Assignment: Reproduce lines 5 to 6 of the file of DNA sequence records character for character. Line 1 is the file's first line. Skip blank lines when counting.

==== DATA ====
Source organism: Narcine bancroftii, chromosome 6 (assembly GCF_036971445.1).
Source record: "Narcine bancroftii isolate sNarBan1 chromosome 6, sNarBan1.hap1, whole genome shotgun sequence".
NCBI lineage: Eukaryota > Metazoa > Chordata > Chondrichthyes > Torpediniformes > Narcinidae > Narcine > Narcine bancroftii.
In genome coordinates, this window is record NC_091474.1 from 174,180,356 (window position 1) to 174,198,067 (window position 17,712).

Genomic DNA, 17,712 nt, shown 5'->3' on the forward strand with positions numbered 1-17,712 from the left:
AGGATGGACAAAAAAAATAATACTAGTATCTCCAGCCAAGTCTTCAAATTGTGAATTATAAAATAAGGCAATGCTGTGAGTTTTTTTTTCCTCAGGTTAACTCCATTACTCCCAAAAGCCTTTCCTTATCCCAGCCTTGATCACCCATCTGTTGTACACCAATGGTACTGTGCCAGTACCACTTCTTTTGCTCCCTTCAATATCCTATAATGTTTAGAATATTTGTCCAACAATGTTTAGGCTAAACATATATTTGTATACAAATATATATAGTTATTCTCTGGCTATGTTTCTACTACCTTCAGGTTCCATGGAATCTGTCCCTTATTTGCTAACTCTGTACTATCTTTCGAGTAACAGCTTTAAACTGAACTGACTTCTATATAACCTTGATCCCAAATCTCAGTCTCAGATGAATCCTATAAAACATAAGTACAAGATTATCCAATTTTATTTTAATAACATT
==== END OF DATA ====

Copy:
Genomic DNA, 17,712 nt, shown 5'->3' on the forward strand with positions numbered 1-17,712 from the left:
AGGATGGACAAAAAAAATAATACTAGTATCTCCAGCCAAGTCTTCAAATTGTGAATTATAAAATAAGGCAATGCTGTGAGTTTTTTTTTCCTCAGGTTAACTCCATTACTCCCAAAAGCCTTTCCTTATCCCAGCCTTGATCACCCATCTGTTGTACACCAATGGTACTGTGCCAGTACCACTTCTTTTGCTCCCTTCAATATCCTATAATGTTTAGAATATTTGTCCAACAATGTTTAGGCTAAACATATATTTGTATACAAATATATATAGTTATTCTCTGGCTATGTTTCTACTACCTTCAGGTTCCATGGAATCTGTCCCTTATTTGCTAACTCTGTACTATCTTTCGAGTAACAGCTTTAAACTGAACTGACTTCTATATAACCTTGATCCCAAATCTCAGTCTCAGATGAATCCTATAAAACATAAGTACAAGATTATCCAATTTTATTTTAATAACATT